Geddis says it's very hard for NZ First and the foundation to be separated because the foundation was set up by the party, which then benefited from it.
"So I don't care what technical legalities you may throw at it, if it walks like a duck, and it quacks like a duck, it's probably a duck."
As for the proceeding NZ First has ordered its lawyers to launch in the High Court against the SFO, Geddis says: "Attack is the best form of defence, right. Charges have been brought by this organisation, so probably the best way to undercut the political impact of that is to make out that there's some wrongdoing or nefarious action by this organisation, so ... they'll be hoping to change the narrative."
Geddis says it is "pretty clear" electoral donations need to be reformed.
Back in April, the SFO said it was on track to make a call before this year's election on whether to lay charges in relation to the investigation into the NZ First Foundation, which had been bankrolling the NZ First Party.
The issue centres around allegations the foundation received donations it should have treated as party donations.
Here's how the issue has unfolded:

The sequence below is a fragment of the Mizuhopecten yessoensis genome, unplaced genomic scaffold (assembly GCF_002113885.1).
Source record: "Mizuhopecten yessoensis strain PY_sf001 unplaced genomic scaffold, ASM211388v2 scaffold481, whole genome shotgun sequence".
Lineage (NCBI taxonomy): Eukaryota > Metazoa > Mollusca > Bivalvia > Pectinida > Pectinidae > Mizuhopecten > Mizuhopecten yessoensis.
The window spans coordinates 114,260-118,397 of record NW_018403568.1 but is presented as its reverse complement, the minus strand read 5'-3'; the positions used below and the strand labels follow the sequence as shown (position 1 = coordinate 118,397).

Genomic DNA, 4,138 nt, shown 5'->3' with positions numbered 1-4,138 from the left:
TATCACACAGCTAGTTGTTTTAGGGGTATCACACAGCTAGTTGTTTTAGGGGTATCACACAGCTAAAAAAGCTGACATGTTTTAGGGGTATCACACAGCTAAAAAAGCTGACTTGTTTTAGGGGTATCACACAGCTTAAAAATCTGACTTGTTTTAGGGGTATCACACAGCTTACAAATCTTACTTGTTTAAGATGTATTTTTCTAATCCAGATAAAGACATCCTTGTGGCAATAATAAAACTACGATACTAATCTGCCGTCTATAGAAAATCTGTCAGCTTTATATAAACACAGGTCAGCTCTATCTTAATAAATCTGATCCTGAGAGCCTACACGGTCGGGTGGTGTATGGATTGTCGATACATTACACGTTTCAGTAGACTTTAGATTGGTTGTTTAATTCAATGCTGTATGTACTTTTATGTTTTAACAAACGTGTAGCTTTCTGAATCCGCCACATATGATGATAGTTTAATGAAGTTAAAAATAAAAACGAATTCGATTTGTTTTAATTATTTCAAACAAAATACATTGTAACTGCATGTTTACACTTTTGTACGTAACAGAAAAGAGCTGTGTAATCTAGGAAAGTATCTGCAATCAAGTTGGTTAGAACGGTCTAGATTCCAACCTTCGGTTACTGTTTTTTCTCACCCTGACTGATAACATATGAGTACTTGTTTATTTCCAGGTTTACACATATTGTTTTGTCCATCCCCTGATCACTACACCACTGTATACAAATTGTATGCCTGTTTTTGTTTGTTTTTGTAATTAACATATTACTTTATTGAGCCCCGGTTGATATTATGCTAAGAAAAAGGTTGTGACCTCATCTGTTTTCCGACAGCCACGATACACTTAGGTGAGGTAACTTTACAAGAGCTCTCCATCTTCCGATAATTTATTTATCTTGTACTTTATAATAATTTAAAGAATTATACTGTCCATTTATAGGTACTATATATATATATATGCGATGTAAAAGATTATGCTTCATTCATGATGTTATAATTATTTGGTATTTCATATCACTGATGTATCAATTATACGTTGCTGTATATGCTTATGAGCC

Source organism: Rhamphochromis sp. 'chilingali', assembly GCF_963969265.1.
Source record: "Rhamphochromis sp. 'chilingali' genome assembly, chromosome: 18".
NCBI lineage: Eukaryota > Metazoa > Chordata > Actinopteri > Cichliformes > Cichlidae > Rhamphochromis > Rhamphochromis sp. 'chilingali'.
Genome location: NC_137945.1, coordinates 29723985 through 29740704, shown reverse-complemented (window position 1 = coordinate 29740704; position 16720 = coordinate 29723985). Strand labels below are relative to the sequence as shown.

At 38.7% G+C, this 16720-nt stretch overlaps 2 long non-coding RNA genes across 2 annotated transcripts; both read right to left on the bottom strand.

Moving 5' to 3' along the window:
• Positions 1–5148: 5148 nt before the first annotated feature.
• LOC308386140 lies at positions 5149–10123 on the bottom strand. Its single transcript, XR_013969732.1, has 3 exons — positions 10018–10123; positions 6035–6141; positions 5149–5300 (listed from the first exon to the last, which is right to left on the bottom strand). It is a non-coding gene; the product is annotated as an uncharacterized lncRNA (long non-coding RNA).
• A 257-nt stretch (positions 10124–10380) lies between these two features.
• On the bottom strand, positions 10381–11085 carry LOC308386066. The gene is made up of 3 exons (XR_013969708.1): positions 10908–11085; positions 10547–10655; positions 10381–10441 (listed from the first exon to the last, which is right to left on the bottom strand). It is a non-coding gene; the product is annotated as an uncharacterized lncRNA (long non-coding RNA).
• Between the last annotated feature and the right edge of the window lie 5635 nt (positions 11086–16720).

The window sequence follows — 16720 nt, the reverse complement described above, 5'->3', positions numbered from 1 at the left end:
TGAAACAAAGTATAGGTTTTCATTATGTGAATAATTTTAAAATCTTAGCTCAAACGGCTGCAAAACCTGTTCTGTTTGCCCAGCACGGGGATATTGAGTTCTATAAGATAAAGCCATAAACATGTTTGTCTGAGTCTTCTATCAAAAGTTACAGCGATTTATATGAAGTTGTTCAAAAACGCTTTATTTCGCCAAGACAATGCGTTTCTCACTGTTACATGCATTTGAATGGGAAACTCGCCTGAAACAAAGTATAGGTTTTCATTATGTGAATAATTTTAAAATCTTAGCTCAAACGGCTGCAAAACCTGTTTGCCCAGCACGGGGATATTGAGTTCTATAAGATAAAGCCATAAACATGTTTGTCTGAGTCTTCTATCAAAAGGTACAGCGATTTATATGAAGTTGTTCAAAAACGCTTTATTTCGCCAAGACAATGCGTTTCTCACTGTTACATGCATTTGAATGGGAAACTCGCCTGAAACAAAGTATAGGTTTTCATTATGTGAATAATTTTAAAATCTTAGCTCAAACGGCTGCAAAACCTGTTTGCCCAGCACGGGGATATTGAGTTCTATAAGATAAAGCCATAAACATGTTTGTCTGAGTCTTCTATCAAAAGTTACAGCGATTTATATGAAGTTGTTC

- November 2019: RNZ first reports on the NZ First Foundation. Other reports follow
- Late 2019: the Electoral Commission receives a complaint about whether NZ First and the New Zealand First Foundation were complying with requirements for donations and loans
- 10 February 2020: Police refer inquiries into New Zealand First Foundation donations to the Serious Fraud Office
- April 2020: SFO says it is on track to make a call before the election on whether to lay charges
What media reports revealed about the NZ First Foundation
Revelations by RNZ and Stuff showed that the foundation received donations from entities connected with some of the country's wealthiest people in the business, fisheries and horse racing worlds.
None of the donations were declared in the party's electoral returns and the only disclosed source of money to New Zealand First since 2017 was a loan made by the foundation.
Documents seen by RNZ show that between April 2017 and August 2019 nearly $500,000 was deposited into the foundation bank account, including payments from some of New Zealand's wealthiest business people or entities connected to them.
In many cases the donations were for amounts just under the $15,000.01 level at which the donors' names would normally be made public.
Over that period the foundation spent more than $425,000 paying bills for the New Zealand First party, including advertising expenses, fees for political consultants, rent, establishing a party HQ and running its website.